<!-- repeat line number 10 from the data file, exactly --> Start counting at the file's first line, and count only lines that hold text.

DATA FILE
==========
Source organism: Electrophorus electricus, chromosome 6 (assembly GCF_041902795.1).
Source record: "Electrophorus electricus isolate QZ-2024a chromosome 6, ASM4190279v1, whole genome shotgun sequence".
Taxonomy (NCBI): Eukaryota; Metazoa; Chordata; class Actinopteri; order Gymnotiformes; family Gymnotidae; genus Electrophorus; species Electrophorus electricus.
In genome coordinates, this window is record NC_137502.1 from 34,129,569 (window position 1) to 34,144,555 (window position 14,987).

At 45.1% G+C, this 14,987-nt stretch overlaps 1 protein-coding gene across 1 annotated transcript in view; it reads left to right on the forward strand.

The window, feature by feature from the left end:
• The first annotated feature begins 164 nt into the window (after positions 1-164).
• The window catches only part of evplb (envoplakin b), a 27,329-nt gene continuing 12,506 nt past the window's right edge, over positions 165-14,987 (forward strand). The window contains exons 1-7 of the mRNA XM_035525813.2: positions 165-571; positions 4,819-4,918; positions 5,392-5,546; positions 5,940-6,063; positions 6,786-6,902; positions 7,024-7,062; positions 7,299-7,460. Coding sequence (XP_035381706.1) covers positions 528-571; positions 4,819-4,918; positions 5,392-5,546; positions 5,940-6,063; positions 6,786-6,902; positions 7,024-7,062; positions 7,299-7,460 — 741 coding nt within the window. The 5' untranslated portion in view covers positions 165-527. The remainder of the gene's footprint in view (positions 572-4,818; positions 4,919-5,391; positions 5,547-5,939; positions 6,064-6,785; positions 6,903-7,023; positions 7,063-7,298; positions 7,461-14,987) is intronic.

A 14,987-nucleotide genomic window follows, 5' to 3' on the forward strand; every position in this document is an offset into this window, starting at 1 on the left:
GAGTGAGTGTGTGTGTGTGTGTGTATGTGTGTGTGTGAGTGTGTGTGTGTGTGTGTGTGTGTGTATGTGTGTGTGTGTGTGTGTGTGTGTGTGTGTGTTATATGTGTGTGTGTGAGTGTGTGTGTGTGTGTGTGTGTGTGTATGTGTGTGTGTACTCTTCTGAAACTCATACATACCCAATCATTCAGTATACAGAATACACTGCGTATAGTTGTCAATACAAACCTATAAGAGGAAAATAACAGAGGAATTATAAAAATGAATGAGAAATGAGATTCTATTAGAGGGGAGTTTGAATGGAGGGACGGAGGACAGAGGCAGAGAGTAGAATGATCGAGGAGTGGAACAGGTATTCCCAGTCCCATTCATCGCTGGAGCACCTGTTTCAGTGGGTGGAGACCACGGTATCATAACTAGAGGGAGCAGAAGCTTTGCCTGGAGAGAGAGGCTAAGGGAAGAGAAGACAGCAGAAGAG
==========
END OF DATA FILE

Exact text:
GAGTGAGTGTGTGTGTGTGTGTGTATGTGTGTGTGTGAGTGTGTGTGTGTGTGTGTGTGTGTGTATGTGTGTGTGTGTGTGTGTGTGTGTGTGTGTGTTATATGTGTGTGTGTGAGTGTGTGTGTGTGTGTGTGTGTGTGTATGTGTGTGTGTACTCTTCTGAAACTCATACATACCCAATCATTCAGTATACAGAATACACTGCGTATAGTTGTCAATACAAACCTATAAGAGGAAAATAACAGAGGAATTATAAAAATGAATGAGAAATGAGATTCTATTAGAGGGGAGTTTGAATGGAGGGACGGAGGACAGAGGCAGAGAGTAGAATGATCGAGGAGTGGAACAGGTATTCCCAGTCCCATTCATCGCTGGAGCACCTGTTTCAGTGGGTGGAGACCACGGTATCATAACTAGAGGGAGCAGAAGCTTTGCCTGGAGAGAGAGGCTAAGGGAAGAGAAGACAGCAGAAGAG